A traffic stop is one of the most frequent encounters between citizens and police. Usually, police officers will pull a vehicle over if they have reason to believe that some offense has occurred. You may feel anxious, irritated at the delay, or concerned about a possible citation. However, officers are also concerned about possible threats to their personal safety while performing their duties. The following recommended procedures will ensure that the traffic stop can be completed quickly and safely.

  • When signaled by an officer, safely pull over to a place out of traffic flow.

  • Sit calmly, with your hands visible on the steering wheel. If you have passengers, ask them to sit quietly with their hands visible. (Avoid sudden movements or ducking in the seat; these actions can unnecessarily alarm the officer.

  • If it is night, turn on your inside light when you pull the car over. For safety reasons, the officer will want to visually scan the car’s interior before proceeding.

  • Do not get out of your car unless the officer asks you to step out. If you are asked to do so, comply in a calm manner.

  • A sure way to put an officer at ease is to communicate your actions in advance by telling the officer what you will be doing before you move. Also, you can ask to see the officer’s identification.

  • If requested, you must give the officer your driver’s license, vehicle registration and proof of insurance. Tell the officer where it is before reaching for it - especially if it is tucked away in the glove box or some other unusual place.

If the Police Come to Your Door

Usually if a police officer knocks on your door, it is for one of the following reasons:

  • To interview you or a member of your household as a witness to an incident that is being investigated.

  • To make a notification.

  • To serve an arrest warrant.

  • To serve a search and seizure warrant.

  • Whenever police come to your door, they should willingly provide identification and state their purpose for being there. However, when serving a warrant, officers may dispense with the knock and announce requirement if they believe some emergency circumstances exist which necessitate a speedy or unannounced entry. Examples of such circumstances include, but are not limited to, protection of life or the possibility that evidence might be destroyed. If the officers have a warrant, you may ask to see a copy of it. Although, if it is an arrest warrant, it is not necessary for the warrant to be in the officers’ possession for them to make an arrest. You must comply with the warrant and admit the officers into your house.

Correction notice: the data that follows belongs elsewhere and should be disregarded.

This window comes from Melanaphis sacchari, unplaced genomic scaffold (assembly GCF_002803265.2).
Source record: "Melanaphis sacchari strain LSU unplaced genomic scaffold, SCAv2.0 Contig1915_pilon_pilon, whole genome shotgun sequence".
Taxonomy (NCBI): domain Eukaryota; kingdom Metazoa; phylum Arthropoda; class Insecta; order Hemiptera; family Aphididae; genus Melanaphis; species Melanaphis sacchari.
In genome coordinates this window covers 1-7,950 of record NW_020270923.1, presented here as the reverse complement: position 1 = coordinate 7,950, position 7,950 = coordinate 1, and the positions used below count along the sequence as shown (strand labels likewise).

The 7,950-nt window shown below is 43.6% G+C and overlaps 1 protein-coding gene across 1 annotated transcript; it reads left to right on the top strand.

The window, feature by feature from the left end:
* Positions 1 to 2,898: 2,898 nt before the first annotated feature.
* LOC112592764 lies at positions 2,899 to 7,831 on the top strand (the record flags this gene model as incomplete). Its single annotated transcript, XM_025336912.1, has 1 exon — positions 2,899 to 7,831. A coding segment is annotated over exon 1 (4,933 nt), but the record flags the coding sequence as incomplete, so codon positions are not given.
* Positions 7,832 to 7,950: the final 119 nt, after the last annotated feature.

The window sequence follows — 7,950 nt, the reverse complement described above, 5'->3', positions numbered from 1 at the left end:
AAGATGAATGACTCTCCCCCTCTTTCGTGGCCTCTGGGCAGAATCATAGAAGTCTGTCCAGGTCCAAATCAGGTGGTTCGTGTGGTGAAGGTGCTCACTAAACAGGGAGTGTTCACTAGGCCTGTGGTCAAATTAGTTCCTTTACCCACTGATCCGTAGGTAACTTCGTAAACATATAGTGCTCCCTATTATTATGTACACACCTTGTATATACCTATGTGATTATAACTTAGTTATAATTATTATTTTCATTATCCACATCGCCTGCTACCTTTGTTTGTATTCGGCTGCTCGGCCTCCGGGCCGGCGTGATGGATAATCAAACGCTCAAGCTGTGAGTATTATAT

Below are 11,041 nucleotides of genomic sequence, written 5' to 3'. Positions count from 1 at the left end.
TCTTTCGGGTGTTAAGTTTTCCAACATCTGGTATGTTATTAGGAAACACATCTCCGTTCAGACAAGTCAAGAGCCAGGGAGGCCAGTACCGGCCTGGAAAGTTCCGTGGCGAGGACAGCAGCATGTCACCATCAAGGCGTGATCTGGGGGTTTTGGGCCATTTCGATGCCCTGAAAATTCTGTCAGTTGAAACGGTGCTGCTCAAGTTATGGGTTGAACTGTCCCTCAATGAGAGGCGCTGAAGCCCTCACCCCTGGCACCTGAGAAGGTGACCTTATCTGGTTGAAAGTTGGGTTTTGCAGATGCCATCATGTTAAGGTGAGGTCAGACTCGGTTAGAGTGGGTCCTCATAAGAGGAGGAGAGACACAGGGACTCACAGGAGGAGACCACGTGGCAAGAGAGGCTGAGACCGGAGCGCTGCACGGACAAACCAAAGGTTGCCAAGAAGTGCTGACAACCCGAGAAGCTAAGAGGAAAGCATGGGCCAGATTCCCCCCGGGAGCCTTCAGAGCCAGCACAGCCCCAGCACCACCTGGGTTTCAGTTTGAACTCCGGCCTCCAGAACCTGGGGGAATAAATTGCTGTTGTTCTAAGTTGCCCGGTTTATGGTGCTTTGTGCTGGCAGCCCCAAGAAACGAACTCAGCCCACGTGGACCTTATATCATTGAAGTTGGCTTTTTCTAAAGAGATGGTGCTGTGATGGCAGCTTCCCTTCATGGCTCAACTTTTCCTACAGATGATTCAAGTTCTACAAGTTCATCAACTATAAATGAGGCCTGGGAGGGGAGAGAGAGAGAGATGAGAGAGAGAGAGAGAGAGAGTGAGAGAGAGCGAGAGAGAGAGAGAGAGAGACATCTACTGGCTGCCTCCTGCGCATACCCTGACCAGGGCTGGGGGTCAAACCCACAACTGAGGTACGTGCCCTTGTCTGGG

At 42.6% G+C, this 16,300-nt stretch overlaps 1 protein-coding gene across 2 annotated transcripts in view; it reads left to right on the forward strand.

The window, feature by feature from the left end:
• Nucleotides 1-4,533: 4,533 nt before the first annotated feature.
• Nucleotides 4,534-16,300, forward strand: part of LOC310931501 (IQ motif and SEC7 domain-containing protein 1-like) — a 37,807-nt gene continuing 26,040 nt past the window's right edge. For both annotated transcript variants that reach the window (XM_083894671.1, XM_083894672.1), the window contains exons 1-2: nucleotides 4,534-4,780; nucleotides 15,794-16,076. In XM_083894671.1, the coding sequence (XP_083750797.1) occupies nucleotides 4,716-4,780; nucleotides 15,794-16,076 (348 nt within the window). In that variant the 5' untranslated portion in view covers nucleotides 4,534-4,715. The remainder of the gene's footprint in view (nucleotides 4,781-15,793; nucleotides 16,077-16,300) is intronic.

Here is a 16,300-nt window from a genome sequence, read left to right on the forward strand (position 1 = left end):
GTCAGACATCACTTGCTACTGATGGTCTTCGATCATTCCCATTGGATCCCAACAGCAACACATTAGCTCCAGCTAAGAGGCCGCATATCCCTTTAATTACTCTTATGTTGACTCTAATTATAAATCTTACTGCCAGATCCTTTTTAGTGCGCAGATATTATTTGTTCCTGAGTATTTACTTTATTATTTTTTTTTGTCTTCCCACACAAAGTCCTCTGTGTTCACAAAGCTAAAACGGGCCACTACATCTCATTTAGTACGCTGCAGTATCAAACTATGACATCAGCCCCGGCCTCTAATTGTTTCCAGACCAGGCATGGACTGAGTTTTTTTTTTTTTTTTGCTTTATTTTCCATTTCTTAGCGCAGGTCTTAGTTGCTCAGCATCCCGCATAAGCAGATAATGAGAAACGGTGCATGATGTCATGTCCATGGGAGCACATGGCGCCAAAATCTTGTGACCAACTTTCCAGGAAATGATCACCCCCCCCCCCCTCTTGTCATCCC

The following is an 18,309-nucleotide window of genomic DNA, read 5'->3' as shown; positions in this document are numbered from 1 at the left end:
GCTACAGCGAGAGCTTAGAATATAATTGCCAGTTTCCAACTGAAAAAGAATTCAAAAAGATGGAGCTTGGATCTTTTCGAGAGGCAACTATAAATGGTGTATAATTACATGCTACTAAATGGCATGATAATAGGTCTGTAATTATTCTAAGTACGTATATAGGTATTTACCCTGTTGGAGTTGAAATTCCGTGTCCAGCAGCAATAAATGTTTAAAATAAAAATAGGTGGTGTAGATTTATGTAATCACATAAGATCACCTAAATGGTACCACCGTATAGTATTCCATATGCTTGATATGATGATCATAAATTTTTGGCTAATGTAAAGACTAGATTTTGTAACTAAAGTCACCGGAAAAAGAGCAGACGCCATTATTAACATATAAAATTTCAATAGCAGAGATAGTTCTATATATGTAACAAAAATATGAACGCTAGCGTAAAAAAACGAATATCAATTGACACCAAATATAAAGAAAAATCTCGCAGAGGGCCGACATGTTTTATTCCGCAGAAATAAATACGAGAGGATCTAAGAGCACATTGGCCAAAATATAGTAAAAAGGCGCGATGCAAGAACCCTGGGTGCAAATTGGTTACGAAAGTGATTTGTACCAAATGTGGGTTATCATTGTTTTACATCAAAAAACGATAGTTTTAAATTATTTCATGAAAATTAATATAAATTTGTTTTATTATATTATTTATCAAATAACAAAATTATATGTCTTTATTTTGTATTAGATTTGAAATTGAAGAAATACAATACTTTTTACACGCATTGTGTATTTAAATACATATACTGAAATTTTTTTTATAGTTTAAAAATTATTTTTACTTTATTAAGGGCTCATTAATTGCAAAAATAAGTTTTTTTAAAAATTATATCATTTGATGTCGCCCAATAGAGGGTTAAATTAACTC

An arrest warrant commands a police officer to arrest the person named in the warrant. An arrest warrant permits the entry into a suspect's residence to look for the suspect when there is reason to believe the suspect is in the residence. A search and seizure warrant is a document supported by an affidavit and signed by a judge commanding a police officer to search a specifically named premise for the property or person described in the warrant. The officer will provide the resident with a copy of the warrant after reading the contents of the warrant to them. Once the search is completed, a list of the property seized will be provided.

An officer may execute a search and seizure warrant at any time of the day (unless a specific time frame is specified on the warrant). The owner/occupant does not have to be present. When this occurs, a copy of the warrant and inventory will be left at the residence in a conspicuous location.

Police officers may conduct a search without a warrant in certain situations. Two main examples of when this might occur would be in situations involving the emergency circumstances noted above or searches done with the consent of a person have authority over the property. If you consent to a search, you have the right to withdraw that consent at any time during the search. Just clearly tell the officers that you wish the search to stop.

Generally, Police Officers Will . . .